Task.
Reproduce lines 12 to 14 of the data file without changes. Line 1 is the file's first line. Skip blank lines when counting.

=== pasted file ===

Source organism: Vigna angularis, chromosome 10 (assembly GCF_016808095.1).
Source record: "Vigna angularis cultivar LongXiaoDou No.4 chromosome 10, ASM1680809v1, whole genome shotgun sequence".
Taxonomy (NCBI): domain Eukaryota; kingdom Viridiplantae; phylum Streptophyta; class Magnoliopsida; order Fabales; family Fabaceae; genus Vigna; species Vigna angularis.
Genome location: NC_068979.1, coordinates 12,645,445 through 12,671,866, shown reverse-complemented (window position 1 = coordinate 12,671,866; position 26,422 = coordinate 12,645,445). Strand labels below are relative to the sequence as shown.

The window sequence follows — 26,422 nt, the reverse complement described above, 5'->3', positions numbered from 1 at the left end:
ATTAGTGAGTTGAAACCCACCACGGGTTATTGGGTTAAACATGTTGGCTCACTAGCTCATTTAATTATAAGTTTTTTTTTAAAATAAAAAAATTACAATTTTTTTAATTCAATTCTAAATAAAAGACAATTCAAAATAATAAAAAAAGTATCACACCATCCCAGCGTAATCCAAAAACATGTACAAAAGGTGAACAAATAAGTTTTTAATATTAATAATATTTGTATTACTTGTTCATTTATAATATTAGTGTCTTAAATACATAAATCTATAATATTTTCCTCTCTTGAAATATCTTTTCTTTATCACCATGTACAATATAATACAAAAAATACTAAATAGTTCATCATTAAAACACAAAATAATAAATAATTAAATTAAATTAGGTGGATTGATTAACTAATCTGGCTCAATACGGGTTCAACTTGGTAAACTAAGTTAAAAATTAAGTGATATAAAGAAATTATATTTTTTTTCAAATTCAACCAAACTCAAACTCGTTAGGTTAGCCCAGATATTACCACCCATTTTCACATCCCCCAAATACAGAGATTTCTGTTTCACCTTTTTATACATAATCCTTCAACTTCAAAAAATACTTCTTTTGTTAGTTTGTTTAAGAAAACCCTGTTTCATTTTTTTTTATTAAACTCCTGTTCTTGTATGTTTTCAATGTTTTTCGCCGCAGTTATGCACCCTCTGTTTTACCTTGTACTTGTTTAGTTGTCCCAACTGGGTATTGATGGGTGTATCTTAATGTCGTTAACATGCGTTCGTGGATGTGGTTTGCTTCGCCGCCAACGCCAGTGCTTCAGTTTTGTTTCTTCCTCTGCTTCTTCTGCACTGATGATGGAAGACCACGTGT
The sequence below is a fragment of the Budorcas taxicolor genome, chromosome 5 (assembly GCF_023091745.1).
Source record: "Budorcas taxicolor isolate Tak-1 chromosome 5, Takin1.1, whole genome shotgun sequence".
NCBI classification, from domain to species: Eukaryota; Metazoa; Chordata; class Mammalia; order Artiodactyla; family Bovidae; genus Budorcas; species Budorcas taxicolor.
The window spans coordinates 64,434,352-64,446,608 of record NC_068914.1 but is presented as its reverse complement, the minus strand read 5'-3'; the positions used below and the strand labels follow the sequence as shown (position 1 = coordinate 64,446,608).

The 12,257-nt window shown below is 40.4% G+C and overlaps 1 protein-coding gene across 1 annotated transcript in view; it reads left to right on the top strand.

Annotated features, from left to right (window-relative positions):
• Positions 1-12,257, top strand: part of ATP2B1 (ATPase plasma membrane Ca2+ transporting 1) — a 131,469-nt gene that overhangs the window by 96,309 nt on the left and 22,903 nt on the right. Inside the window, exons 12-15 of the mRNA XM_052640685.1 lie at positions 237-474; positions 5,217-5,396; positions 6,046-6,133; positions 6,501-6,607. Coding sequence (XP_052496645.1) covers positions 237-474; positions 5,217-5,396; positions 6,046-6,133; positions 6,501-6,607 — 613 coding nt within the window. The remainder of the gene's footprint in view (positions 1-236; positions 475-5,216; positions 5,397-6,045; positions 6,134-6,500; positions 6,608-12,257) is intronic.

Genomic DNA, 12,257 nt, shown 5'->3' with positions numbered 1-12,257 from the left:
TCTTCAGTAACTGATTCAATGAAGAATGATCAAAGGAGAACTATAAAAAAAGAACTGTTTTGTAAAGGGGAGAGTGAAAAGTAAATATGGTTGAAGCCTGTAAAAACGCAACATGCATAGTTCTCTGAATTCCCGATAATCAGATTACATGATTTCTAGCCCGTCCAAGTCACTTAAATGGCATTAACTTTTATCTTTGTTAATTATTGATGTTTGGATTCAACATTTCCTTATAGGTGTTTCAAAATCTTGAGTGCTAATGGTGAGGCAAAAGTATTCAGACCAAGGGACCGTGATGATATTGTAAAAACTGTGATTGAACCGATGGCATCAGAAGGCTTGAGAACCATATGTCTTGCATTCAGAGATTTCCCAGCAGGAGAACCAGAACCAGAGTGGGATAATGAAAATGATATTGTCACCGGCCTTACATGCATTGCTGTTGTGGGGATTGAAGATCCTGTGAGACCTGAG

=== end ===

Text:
Annotated features, from left to right (window-relative positions):
• Positions 1-12,257, top strand: part of ATP2B1 (ATPase plasma membrane Ca2+ transporting 1) — a 131,469-nt gene that overhangs the window by 96,309 nt on the left and 22,903 nt on the right. Inside the window, exons 12-15 of the mRNA XM_052640685.1 lie at positions 237-474; positions 5,217-5,396; positions 6,046-6,133; positions 6,501-6,607. Coding sequence (XP_052496645.1) covers positions 237-474; positions 5,217-5,396; positions 6,046-6,133; positions 6,501-6,607 — 613 coding nt within the window. The remainder of the gene's footprint in view (positions 1-236; positions 475-5,216; positions 5,397-6,045; positions 6,134-6,500; positions 6,608-12,257) is intronic.

Genomic DNA, 12,257 nt, shown 5'->3' with positions numbered 1-12,257 from the left: